REVIEW: Hamiltron, City of the Future: an Anthology of Hamilton Comix
Above: The wraparound cover of Hamiltron, City of the Future: an Anthology of Hamilton Comix, by Ben Clancy & Kieran Horner.
When it comes to art and culture, Hamilton has received (rather unfairly) a poor reputation. Or is it simply a case of low self-esteem? When a local radio station came up with the ironic label 'Hamiltron: City of the Future' in the late 90s, it caught on and Hamiltonians adopted this self-deprecating new label like a badge of honor - proving they at least had a health sense of humour.
It was this catchphrase that inspired Hamilton cartoonist Dean Ballinger to develop this new comics anthology. As Dean explains, "I thought the phrase would make a good basis for a local anthology in terms of allowing different creators to come up with their own interpretations of it in the form of short stories. I also wanted to do a comic with an explicitly parochial theme as a means of contributing to Hamilton culture. Hamilton always gets something of a bum rap culture-wise, although there are a lot of talented creative people living here. Making cultural artifacts that tell a stories about a place or reflect it on some level is important in terms of imaginative 'mythologising' that place within the wider culture of a country (eg. paintings/music/novels). As there hasn't been a lot of this done to Hamilton, producing this comic was a way of making a small contribution to this process."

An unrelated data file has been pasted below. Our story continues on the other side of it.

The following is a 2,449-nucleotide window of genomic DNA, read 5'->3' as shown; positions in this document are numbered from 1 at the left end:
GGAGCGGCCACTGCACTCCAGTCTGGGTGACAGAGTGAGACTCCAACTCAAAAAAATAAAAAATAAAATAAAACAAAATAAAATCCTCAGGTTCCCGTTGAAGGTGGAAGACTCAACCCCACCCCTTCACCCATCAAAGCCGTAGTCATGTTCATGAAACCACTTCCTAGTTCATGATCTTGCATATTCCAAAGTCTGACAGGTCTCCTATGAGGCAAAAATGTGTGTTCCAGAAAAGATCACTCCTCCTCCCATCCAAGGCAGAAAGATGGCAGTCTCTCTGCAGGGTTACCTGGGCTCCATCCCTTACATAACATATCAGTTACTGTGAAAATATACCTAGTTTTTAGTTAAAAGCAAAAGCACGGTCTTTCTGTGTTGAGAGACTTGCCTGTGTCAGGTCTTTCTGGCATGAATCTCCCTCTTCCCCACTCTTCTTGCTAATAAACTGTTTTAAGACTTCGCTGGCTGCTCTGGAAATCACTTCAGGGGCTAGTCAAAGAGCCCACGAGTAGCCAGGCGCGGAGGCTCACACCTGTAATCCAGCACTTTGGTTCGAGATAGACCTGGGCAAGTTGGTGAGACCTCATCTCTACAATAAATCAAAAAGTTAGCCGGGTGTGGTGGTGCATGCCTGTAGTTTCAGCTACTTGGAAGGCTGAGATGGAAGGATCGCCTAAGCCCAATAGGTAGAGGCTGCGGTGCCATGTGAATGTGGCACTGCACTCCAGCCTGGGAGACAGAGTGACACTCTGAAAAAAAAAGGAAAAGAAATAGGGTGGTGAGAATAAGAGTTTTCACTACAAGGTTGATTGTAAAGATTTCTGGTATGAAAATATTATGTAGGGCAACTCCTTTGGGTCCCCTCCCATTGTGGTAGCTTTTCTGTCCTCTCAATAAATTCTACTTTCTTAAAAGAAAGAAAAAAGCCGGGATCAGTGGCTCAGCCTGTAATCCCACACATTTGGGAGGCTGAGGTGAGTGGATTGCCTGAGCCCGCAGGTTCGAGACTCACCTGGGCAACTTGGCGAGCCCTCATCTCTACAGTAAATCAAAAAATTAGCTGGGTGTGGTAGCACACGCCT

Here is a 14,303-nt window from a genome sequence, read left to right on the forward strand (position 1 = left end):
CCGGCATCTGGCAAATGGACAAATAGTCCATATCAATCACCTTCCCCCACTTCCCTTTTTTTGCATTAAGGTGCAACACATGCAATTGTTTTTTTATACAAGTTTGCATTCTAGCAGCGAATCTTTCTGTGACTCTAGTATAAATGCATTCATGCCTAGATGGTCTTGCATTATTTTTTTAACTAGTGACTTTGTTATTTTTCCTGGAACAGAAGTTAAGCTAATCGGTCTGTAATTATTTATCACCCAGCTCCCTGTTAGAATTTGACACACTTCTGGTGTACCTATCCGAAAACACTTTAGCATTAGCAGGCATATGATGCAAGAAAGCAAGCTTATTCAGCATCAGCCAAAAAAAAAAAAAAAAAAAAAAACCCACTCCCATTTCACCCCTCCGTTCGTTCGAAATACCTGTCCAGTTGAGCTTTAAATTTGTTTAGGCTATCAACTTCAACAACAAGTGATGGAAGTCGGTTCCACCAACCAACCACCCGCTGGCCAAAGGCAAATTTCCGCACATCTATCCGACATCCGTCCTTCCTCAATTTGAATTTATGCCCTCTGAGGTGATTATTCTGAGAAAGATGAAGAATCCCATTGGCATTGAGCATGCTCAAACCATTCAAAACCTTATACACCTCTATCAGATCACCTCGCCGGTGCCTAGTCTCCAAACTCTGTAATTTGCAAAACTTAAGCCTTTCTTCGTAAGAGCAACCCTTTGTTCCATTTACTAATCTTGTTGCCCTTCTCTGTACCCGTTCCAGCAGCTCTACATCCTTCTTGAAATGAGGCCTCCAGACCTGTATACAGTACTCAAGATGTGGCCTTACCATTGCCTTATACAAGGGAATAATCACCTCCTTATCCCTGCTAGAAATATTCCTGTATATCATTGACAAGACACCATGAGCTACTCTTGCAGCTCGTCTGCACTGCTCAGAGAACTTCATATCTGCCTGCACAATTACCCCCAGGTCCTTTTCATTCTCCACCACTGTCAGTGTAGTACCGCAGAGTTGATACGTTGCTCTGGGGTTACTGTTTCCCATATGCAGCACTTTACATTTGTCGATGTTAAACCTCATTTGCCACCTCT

With funding from Creative Waikato and sponsorship from Hamilton comic shop, Mark One Comics, Ballinger has more than delivered on this goal, with a lively and varied collections of comics from past and present residents of the 'Tron.
Above: A page from Hampants by Indira Neville.
While its historical cultural contributions may be somewhat overlooked, Hamilton has a strong tradition of comics making, most notably from the Oats Collective in the 90s - well represented here with strips from Indira Neville and Clayton Noone & Stefan Neville. Other contributors include: Matt Emery of Pikitia Press, Raewyn Alexander, Alex John, Aaron Christiansen, Oliver Stewart, Wairehu Grant, Dawn Tuffery, Stephanie Christie & Paul Bradley, Priscilla McIntosh, and Ballinger.
Above: A page from Poor Justice by Aaron Christiansen.
There is a mixture of stories and styles here, ranging from narrative poems to farcical takes on the 'City of the Future'. Some of the highlights for me were Raewyn Alexander's reflective graphic poem My Revenge at Last - the memoir of a Hamiltonian exodus; Aaron Christiansen's hilarious satire of a Hollywood production's visit to the 'Tron; and a welcome change of pace auto-bio tale from Matt Emery. All the stories in this anthology are well worth your time, making this a fine addition to Hamilton's publishing landscape (speaking of which, mark you calenders for the upcoming Hamilton Zinefest next month - May 14th, more details HERE).
Above: A page from My Revenge at Last by Raewyn Alexander.
You can purchase a copy of Hamiltron, City of the Future: an Anthology of Hamilton Comix, in Hamiltonfrom Mark One Comics (from their shop or online HERE), local bookshop Browsers, and selected cafes for $15. For more information about future issues you can visit the Hamiltron: City of the Future blog HERE, and join their Facebook group HERE.